We need to talk about Lynne Ramsay, I think. The Scottish director behind Ratcatcher, Morvern Callar, and We Need To Talk About Kevin doesn’t make a ton of movies. She’s exceedingly choosy; even when she does choose a project she doesn’t always see it through, like the recent western Jane Got A Gun. So when she does follow choose and then follow through it’s a special kind of occasion because, clearly, the film has special merit in her eyes. One can see why she would set her gaze on You Were Never Really Here, which presents itself as just your run of the mill revenge thriller, but as a character study of a killer it is anything but run of the mill.
Adapted from the book by Jonathan Ames, the film is led by an exceptional Joaquin Phoenix who is simply firing on all cylinders right now. Joe, with his heavy beard, bodily scares, and thousand yard stare, looks like walking death and that’s a pretty apt description of him. Ramsay knocks us off balance right from the beginning with a series of images, quick flashes, each more disturbing and confusing than the next. It’s a technique she will return to frequently to flesh out Joe’s backstory; we come to learn he’s a military vet who went through some seriously bad stuff as a child. Now he’s a contract bruiser, or killer if that’s what is called for, and he specializes in finding and rescuing young girls from perverted freaks. Joe’s got issues. He still lives in his childhood home with his ailing mother, and makes frequent attempts to suffocate himself.
This guy isn’t happy, and when he’s on a job committing gruesome acts of violence they only force a recall to his past trauma. Joe’s latest job finds him tracking down a kidnapped girl (Ekaterina Samsonov) with ties to powerful political forces, and when the job is done a conspiracy comes crashing down on his head that threatens everyone he cares about.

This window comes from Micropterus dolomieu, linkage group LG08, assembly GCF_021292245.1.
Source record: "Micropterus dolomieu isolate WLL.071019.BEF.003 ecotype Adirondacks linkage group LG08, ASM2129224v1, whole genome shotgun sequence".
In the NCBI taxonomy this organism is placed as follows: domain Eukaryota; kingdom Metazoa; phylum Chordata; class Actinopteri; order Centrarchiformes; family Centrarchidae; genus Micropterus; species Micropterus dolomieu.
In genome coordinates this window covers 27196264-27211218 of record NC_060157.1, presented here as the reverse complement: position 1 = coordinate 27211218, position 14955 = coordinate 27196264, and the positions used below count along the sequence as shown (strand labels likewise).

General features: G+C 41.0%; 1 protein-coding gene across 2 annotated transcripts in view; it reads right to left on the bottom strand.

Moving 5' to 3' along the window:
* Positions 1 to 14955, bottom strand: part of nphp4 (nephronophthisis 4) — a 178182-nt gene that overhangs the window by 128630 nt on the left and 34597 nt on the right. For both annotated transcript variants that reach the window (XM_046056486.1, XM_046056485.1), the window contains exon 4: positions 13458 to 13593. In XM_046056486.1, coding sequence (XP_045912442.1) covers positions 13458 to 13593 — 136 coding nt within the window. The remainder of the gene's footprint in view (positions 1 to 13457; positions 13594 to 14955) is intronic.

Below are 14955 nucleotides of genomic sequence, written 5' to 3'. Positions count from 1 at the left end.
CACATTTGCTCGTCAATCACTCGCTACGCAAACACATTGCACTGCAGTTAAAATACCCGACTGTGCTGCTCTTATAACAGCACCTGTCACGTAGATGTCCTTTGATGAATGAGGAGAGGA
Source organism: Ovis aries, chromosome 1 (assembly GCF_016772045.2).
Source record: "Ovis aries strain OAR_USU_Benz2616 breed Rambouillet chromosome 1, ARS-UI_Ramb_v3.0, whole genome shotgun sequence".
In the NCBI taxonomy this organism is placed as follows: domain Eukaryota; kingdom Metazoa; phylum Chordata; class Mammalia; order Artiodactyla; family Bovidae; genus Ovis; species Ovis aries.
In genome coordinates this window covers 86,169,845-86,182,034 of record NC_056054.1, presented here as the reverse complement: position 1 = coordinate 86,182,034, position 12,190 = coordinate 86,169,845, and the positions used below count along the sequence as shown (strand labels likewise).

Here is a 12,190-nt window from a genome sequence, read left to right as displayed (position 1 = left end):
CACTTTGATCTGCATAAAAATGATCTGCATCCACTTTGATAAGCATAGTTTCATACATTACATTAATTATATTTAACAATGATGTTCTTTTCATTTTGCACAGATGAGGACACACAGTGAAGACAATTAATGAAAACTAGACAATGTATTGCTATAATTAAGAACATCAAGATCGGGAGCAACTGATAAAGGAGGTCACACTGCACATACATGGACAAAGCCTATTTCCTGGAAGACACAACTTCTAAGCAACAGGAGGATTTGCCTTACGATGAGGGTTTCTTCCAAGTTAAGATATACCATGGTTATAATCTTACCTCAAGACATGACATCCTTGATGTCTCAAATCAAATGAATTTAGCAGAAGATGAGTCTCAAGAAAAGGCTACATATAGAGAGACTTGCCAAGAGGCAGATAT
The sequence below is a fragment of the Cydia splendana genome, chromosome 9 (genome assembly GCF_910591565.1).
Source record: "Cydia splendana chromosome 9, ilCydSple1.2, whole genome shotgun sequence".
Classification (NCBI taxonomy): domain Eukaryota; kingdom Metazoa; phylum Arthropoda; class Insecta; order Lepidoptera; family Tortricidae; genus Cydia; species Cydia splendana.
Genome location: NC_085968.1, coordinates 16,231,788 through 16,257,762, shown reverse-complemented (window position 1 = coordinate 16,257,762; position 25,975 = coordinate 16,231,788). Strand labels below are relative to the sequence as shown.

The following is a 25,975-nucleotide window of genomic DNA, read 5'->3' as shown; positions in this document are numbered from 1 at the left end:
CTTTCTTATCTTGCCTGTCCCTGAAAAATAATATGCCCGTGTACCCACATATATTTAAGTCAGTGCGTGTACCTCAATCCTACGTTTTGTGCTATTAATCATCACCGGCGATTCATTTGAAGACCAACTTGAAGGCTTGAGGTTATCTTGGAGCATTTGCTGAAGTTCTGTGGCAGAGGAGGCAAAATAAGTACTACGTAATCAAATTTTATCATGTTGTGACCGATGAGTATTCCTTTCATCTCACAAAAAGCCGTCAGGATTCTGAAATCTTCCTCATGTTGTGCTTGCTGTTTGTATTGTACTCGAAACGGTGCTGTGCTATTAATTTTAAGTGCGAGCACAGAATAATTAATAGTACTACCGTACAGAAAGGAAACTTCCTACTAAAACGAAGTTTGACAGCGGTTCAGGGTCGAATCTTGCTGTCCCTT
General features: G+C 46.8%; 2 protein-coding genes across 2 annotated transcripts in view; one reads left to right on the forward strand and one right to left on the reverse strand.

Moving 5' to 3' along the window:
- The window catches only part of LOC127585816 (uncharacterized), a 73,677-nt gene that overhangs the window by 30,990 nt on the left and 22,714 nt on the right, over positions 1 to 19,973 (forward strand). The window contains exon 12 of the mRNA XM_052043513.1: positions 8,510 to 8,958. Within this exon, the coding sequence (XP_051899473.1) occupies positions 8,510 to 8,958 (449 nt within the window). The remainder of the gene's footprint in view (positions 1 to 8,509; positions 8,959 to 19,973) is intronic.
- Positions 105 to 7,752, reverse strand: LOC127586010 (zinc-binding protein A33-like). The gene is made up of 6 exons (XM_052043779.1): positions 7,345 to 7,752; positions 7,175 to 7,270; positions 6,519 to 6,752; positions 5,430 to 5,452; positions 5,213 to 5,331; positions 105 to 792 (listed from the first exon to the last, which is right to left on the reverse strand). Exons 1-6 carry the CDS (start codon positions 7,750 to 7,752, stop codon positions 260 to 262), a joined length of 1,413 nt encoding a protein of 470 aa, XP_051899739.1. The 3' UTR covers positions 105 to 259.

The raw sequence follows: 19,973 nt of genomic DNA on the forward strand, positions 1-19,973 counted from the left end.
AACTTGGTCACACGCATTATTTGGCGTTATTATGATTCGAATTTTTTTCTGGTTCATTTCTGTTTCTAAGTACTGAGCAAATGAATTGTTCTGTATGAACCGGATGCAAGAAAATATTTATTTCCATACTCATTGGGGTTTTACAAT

You Were Never Really Here is a lean, intense, beautifully edited and acted film that goes far beyond its simple plotting. Ramsay plays with our sense of time and space to keep us disoriented and in the shoes of her wary antihero. Phoenix barely says a word but he doesn’t need to. The depth of sadness and emotional fatigue are written all over his face, just as visible as the scars etched over his bulky frame. Along with Ramsay’s technical precision, it’s Phoenix’s performance that elevates this beyond just another vengeance tale. Watching him as a character this tortured yet driven for retribution, it reminded me of Terrence Stamp in The Limey, another great, economical movie following similar story threads. Jonny Greenwood’s electric, ultra-violent score is the perfect accompaniment to the brutality on screen. The poor girl next to me, far too young to be attending tonight’s Sundance screening, was either covering her face or plugging her ears throughout.
If there are missteps it’s only in that I could have done with fewer callbacks to Joe’s troubled past. The flashes of murder and domestic violence that constantly race through his memory are more confusing than informative. The film works best when stripped down to its barest essentials, and in the case of Joe’s past less is definitely more.
You Were Never Really Here is a knockout film and a welcome dose of art-house flair to the vengeance movie genre. Here’s hoping Ramsay doesn’t keep us waiting quite so long the next time.